This is a follow-up to my August blog entry titled “Alderman Ament’s Antics”.
In June, for “budgetary reasons”, the New Berlin Common Council approved a maximum of four unpaid furlough days for city workers.
At a July meeting, Alderman Ament presented a Requested Action Statement (RAS), which contended that the mayor and aldermen should take the equivalent of furlough days by having each alderman refund $26.96 for a day of furlough and the mayor refund $322.24. Ald. Ament argued that the aldermen and mayor should “share in the sacrifice” being required of city employees.
All four unpaid furlough days were imposed in 2009.
Comparison data of city executive pay was published last week in the Milwaukee Journal Sentinel. By city executive, they mean mayor/village president and city administrator/manager. Unlike some other cities, New Berlin does not employ a city administrator. It relies on its mayor to perform those duties.
Among the suburban communities listed, New Berlin’s had the second lowest city executive pay-$83,772. (Greenfield at $73,472 was lowest.) However, Greenfield’s mayor appears to have more generous fringe benefits/expense allowance than New Berlin’s) According to the chart, the mayor of Greenfield gets full benefits plus $300/month expenses; $200/month mileage. New Berlin’s mayor receives health benefits; no vacation or sick days; $100/month expenses.
Click here to view the Journal Sentinel’s chart of comparison data.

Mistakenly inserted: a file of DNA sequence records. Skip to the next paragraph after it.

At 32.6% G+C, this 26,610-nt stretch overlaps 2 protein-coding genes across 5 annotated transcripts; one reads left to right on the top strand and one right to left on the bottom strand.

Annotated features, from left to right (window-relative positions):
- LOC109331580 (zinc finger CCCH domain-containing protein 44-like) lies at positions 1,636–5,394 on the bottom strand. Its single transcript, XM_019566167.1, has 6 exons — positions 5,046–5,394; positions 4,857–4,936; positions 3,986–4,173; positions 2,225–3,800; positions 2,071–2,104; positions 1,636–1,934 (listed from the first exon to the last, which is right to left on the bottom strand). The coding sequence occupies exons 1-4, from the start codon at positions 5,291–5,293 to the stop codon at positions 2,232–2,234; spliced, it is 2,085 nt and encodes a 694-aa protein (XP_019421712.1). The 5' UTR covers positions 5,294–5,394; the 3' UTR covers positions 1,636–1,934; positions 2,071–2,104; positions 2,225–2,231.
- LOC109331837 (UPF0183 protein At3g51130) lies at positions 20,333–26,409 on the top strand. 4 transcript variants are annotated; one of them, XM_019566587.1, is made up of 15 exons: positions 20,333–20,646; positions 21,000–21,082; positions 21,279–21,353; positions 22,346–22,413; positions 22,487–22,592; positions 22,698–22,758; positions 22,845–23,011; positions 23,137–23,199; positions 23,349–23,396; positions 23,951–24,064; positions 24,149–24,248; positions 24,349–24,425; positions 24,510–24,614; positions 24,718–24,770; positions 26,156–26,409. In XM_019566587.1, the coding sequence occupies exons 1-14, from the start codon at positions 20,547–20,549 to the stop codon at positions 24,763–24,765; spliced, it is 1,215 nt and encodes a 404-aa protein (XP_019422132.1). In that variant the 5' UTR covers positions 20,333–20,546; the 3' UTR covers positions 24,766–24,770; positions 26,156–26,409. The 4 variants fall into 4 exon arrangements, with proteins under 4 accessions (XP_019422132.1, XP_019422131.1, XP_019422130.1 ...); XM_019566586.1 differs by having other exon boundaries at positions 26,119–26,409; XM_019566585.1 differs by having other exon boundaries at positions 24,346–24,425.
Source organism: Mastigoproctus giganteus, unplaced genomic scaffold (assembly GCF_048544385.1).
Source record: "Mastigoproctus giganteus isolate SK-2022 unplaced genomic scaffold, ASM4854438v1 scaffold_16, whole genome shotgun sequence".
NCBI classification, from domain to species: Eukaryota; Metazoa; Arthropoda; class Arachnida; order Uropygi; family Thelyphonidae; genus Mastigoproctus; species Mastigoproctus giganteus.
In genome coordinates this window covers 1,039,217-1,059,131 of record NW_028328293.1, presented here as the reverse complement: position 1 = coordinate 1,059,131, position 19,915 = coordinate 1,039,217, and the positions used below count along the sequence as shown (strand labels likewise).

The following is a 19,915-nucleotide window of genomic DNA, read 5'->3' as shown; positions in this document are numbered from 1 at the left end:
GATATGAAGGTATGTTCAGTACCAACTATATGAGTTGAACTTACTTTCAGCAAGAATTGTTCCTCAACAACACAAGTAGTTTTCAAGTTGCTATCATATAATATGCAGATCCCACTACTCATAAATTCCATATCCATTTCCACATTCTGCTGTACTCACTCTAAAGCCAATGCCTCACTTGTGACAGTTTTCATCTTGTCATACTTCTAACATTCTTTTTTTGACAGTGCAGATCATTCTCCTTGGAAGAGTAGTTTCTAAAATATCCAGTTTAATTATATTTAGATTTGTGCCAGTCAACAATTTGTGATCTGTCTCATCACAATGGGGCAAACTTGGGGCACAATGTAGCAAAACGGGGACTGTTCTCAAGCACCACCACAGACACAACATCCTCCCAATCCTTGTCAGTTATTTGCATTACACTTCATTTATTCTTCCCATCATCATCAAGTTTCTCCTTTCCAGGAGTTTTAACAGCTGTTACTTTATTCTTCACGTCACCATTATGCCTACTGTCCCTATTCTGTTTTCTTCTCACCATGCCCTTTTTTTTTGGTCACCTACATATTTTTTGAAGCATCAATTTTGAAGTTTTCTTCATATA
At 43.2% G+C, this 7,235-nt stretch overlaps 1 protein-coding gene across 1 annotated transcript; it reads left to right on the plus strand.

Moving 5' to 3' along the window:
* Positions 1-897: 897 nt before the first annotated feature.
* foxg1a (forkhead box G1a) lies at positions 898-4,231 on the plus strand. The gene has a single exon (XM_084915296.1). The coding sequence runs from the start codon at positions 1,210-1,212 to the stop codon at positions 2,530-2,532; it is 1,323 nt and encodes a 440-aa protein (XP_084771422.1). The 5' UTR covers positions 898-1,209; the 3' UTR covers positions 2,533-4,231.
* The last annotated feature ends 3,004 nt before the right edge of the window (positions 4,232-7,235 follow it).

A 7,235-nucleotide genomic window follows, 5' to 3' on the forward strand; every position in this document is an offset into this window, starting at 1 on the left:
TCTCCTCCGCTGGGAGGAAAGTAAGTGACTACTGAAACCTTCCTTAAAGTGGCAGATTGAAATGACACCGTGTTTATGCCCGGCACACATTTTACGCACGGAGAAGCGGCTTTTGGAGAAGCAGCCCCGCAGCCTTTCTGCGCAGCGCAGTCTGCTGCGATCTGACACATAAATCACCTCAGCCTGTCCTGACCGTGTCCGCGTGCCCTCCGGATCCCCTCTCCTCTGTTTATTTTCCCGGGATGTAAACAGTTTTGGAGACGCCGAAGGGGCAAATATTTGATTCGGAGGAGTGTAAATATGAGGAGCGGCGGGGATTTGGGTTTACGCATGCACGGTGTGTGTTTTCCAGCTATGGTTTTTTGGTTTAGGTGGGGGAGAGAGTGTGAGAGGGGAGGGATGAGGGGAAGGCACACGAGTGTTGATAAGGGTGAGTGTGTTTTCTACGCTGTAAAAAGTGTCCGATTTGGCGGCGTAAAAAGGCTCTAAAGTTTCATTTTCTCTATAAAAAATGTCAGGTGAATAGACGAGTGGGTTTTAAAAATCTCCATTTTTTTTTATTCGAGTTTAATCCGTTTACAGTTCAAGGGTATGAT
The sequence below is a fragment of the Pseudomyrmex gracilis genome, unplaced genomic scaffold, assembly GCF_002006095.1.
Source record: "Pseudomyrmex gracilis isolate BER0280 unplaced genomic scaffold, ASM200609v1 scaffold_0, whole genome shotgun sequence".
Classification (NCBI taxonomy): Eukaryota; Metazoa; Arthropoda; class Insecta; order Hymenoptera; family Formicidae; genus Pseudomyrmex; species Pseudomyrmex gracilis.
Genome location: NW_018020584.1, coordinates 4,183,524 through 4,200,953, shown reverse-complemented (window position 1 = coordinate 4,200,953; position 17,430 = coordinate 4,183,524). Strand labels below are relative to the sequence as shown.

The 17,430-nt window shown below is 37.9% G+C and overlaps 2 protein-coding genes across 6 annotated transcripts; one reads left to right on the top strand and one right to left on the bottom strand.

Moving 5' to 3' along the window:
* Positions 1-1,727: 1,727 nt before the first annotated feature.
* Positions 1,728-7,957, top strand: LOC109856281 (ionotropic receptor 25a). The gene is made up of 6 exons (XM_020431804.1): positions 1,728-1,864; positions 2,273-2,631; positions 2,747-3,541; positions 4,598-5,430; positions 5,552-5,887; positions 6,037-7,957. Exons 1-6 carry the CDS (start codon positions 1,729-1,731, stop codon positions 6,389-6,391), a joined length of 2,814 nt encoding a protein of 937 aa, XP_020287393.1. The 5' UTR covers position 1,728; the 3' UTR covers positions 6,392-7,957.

When elected officials become ill or injured for awhile during their term in office or are deployed to foreign lands to serve their country--- and consequently are absent from meetings-- their constituents tend to be tolerant of it.
But when government bodies deny citizens representation, that is truly intolerable.
Shouldn't our state legislators do their utmost to protect children?
Sen. Mary Lazich’s Conservatively Speaking blog post yesterday (Sunday, January 17) titled Protecting children, refers to child care scams, the Wisconsin Shares program and fraud, reports of child-care centers connections to drug operations.
In 2000, New Berlin Public Schools Superintendent James Benfield recommended slashing the District’s technology budget to help pay for the 5-year Facility Capital Improvement Plan he presented.
Dr. Benfield would not have suggested such a drastic cut if he’d considered technology of great educational value and importance.